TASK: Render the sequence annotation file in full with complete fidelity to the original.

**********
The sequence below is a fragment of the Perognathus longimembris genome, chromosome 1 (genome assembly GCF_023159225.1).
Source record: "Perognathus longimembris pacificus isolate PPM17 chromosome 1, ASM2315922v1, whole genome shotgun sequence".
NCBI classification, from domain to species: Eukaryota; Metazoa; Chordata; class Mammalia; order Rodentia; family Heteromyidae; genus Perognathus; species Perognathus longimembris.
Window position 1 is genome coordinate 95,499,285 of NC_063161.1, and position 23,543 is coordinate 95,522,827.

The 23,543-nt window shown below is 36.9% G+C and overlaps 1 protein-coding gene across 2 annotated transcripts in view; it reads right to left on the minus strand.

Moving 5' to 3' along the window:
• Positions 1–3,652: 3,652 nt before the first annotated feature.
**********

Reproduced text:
The sequence below is a fragment of the Perognathus longimembris genome, chromosome 1 (genome assembly GCF_023159225.1).
Source record: "Perognathus longimembris pacificus isolate PPM17 chromosome 1, ASM2315922v1, whole genome shotgun sequence".
NCBI classification, from domain to species: Eukaryota; Metazoa; Chordata; class Mammalia; order Rodentia; family Heteromyidae; genus Perognathus; species Perognathus longimembris.
Window position 1 is genome coordinate 95,499,285 of NC_063161.1, and position 23,543 is coordinate 95,522,827.

The 23,543-nt window shown below is 36.9% G+C and overlaps 1 protein-coding gene across 2 annotated transcripts in view; it reads right to left on the minus strand.

Moving 5' to 3' along the window:
• Positions 1–3,652: 3,652 nt before the first annotated feature.